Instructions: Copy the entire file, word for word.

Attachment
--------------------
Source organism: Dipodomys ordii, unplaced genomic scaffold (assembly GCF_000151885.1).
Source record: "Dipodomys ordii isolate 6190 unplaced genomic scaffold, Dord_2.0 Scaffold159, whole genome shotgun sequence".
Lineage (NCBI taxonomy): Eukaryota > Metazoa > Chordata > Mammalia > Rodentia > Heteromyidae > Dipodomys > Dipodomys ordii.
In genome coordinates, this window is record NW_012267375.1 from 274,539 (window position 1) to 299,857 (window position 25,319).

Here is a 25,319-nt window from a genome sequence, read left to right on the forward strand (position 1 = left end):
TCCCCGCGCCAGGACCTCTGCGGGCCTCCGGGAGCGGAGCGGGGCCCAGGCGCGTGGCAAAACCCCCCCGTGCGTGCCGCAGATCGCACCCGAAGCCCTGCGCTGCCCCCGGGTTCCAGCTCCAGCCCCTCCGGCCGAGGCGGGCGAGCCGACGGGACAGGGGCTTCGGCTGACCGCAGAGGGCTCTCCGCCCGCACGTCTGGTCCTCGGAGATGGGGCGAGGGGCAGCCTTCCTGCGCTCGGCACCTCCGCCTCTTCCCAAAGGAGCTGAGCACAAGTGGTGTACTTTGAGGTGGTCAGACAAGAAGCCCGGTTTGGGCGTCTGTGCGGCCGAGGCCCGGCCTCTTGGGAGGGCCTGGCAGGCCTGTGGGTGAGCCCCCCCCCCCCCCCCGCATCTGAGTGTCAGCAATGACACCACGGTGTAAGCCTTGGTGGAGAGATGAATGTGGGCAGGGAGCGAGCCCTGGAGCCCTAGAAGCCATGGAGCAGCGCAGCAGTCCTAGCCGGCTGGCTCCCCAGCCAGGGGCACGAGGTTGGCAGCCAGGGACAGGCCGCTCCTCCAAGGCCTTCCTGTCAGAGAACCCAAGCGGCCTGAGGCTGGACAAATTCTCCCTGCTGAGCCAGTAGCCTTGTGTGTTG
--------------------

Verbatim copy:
Source organism: Dipodomys ordii, unplaced genomic scaffold (assembly GCF_000151885.1).
Source record: "Dipodomys ordii isolate 6190 unplaced genomic scaffold, Dord_2.0 Scaffold159, whole genome shotgun sequence".
Lineage (NCBI taxonomy): Eukaryota > Metazoa > Chordata > Mammalia > Rodentia > Heteromyidae > Dipodomys > Dipodomys ordii.
In genome coordinates, this window is record NW_012267375.1 from 274,539 (window position 1) to 299,857 (window position 25,319).

Here is a 25,319-nt window from a genome sequence, read left to right on the forward strand (position 1 = left end):
TCCCCGCGCCAGGACCTCTGCGGGCCTCCGGGAGCGGAGCGGGGCCCAGGCGCGTGGCAAAACCCCCCCGTGCGTGCCGCAGATCGCACCCGAAGCCCTGCGCTGCCCCCGGGTTCCAGCTCCAGCCCCTCCGGCCGAGGCGGGCGAGCCGACGGGACAGGGGCTTCGGCTGACCGCAGAGGGCTCTCCGCCCGCACGTCTGGTCCTCGGAGATGGGGCGAGGGGCAGCCTTCCTGCGCTCGGCACCTCCGCCTCTTCCCAAAGGAGCTGAGCACAAGTGGTGTACTTTGAGGTGGTCAGACAAGAAGCCCGGTTTGGGCGTCTGTGCGGCCGAGGCCCGGCCTCTTGGGAGGGCCTGGCAGGCCTGTGGGTGAGCCCCCCCCCCCCCCCCGCATCTGAGTGTCAGCAATGACACCACGGTGTAAGCCTTGGTGGAGAGATGAATGTGGGCAGGGAGCGAGCCCTGGAGCCCTAGAAGCCATGGAGCAGCGCAGCAGTCCTAGCCGGCTGGCTCCCCAGCCAGGGGCACGAGGTTGGCAGCCAGGGACAGGCCGCTCCTCCAAGGCCTTCCTGTCAGAGAACCCAAGCGGCCTGAGGCTGGACAAATTCTCCCTGCTGAGCCAGTAGCCTTGTGTGTTG